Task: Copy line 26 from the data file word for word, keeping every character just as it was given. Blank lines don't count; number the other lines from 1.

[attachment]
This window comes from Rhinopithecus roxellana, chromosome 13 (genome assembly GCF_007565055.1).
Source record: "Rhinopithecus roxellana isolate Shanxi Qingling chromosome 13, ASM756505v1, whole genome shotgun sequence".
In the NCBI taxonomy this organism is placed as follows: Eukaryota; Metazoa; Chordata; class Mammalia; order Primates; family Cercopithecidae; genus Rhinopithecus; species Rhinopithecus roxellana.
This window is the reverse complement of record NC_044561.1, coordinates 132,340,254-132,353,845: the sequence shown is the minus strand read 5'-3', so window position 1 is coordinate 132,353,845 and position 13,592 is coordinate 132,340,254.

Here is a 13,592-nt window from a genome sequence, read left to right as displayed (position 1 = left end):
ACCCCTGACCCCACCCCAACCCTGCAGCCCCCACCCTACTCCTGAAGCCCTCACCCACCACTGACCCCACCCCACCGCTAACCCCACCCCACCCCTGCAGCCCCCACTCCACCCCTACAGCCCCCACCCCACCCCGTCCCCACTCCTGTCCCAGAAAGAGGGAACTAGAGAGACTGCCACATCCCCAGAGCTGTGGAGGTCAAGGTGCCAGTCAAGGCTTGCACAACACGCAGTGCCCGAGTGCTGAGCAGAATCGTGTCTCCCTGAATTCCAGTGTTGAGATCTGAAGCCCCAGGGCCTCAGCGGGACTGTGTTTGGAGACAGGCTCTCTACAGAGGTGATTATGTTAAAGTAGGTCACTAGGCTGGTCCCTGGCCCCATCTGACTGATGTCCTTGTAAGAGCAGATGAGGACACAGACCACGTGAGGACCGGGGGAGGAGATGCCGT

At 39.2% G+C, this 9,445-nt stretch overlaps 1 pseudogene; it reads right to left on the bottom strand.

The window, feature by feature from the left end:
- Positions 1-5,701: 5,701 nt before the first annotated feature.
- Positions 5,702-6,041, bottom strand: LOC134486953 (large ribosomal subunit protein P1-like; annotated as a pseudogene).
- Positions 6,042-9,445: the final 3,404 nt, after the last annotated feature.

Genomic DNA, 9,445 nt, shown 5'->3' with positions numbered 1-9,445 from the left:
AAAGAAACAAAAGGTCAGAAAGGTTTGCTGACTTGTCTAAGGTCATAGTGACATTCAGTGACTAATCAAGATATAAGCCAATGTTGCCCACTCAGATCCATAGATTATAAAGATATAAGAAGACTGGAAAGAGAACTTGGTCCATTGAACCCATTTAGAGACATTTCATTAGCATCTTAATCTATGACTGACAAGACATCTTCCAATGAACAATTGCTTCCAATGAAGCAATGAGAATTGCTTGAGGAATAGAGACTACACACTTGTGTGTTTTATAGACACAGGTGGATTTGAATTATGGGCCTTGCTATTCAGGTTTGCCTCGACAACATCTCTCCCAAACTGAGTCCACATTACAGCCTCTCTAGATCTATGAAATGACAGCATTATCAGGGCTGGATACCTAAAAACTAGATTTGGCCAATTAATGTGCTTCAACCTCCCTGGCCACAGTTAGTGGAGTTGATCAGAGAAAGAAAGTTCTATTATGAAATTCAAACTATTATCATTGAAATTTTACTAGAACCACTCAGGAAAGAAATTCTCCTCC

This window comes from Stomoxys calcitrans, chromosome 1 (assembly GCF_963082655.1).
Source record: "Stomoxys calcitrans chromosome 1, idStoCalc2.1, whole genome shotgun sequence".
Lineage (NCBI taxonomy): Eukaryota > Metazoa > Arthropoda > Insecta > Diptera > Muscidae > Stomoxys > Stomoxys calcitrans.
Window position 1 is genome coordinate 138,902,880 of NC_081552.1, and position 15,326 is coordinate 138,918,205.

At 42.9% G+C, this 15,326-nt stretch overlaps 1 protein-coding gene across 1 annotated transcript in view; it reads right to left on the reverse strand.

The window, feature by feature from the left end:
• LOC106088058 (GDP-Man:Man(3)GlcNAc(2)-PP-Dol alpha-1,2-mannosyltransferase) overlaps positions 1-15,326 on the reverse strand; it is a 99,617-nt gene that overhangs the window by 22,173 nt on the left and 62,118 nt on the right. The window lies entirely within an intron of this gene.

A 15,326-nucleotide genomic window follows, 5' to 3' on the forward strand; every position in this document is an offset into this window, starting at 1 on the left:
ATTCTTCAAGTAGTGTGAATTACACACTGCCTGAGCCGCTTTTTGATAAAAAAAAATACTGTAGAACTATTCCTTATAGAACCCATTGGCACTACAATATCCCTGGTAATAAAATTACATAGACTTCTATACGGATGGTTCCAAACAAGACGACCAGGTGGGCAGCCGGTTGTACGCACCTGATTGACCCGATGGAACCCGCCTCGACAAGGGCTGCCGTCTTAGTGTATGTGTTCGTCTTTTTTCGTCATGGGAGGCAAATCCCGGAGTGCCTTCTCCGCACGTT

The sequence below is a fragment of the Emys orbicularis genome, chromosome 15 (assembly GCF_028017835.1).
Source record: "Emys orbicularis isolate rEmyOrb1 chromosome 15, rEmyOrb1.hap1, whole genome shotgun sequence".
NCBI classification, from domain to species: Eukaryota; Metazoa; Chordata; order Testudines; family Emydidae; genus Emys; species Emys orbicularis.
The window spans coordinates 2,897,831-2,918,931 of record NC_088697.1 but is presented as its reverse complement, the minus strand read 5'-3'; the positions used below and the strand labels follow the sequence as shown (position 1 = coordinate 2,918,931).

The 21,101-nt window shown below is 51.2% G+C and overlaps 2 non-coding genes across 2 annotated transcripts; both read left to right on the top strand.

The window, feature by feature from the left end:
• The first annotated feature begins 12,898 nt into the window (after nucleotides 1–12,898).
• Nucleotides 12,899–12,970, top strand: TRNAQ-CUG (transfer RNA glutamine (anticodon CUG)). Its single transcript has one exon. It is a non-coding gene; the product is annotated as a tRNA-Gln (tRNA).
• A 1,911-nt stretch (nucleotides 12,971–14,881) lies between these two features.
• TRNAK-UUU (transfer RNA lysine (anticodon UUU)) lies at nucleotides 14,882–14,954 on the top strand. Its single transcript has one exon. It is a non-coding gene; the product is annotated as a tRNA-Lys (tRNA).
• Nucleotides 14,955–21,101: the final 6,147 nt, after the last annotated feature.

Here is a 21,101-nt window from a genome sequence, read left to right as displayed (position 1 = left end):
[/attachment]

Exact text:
The window spans coordinates 2,897,831-2,918,931 of record NC_088697.1 but is presented as its reverse complement, the minus strand read 5'-3'; the positions used below and the strand labels follow the sequence as shown (position 1 = coordinate 2,918,931).